A VP-what, you ask? But before your eyes glaze over and you click the button that’ll take you away, the following information might provide you with the piece of mind you’ve been looking for when it comes to your personal security and the internet.
If you’ve never heard of a virtual private network (more commonly referred to as a VPN) then think of it as an extra layer of security for your computer or tablet or smartphone. A VPN hides the identity of the user and is often used to keep your private details private on the internet.
Apparently one in four internet users use a VPN.
A VPN replaces the IP address — the numerical label assigned to each device (computer, printer, smartphone, tablet etc.) — and in doing so it deceives other users by setting your location to somewhere you are not e.g., you appear to be accessing the internet from New York, United States when you are actually in a suburb of Sydney, Australia.
The introduction of media streaming services like Netflix has seen a rise in users using VPNs to access content not available in their own country, but another reason you might want to consider a VPN is if you are worried about cybercrime.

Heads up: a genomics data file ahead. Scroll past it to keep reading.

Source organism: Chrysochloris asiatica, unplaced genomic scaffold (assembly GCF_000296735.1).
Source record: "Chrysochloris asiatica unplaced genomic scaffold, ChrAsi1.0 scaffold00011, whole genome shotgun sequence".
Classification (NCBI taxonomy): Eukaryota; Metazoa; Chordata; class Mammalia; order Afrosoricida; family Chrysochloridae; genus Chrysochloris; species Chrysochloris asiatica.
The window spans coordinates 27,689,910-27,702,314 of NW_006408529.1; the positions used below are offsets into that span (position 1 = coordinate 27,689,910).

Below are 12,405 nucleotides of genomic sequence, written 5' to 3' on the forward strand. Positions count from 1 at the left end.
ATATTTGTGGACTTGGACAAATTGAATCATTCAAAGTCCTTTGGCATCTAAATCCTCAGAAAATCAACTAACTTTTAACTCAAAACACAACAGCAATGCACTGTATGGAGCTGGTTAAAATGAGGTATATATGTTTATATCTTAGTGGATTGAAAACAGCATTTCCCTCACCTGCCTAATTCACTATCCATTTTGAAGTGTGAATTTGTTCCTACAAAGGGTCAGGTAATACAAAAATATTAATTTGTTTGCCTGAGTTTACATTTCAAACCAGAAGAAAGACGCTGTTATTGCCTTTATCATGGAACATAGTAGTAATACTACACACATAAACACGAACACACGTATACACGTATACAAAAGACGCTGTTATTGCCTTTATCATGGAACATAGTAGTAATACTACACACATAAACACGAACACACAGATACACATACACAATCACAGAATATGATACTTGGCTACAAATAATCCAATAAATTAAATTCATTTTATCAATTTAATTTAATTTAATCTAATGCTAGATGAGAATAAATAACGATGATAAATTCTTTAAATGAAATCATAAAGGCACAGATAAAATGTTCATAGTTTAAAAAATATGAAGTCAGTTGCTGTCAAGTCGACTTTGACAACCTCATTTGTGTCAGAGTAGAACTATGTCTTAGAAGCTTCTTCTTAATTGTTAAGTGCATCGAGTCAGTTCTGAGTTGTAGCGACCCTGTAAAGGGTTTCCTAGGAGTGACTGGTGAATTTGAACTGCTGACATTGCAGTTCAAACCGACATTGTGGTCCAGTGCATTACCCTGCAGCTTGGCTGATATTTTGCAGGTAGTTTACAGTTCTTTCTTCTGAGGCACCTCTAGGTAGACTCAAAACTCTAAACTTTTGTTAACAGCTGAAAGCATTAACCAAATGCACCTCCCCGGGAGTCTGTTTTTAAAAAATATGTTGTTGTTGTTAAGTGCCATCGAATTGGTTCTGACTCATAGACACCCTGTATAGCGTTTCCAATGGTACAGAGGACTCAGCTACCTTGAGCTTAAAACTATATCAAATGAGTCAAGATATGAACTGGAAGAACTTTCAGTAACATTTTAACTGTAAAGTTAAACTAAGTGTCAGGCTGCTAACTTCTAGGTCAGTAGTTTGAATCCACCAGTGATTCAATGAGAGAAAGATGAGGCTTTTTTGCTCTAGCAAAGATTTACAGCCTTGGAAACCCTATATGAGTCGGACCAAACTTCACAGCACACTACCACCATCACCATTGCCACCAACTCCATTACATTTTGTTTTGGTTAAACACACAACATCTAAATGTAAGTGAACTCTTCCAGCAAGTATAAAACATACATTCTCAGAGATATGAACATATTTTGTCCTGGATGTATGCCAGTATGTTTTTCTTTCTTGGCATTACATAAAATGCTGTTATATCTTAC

VPNs encrypt everything you do on the internet, which means anything you send or receive on the internet is secured from prying eyes. Anyone wanting to obtain details, like passwords or PINs, for their own villainous use would have to go to extreme lengths to get the information. (READ: It’s almost impossible with a VPN.)
Increasingly, VPNs are becoming the ‘must-have’ for well-secured systems. According to Lifehacker if you are in the market for a VPN you need to consider features, server location, connectivity protocols, and price.
In addition to VPNs, a few other tips that will give you better security on the run include being wary of Wi-Fi hotspots (free public Wi-Fi) because there’s almost no skill involved for hackers wanting to monitor and obtain details over a public Wi-Fi network, and using a password manager.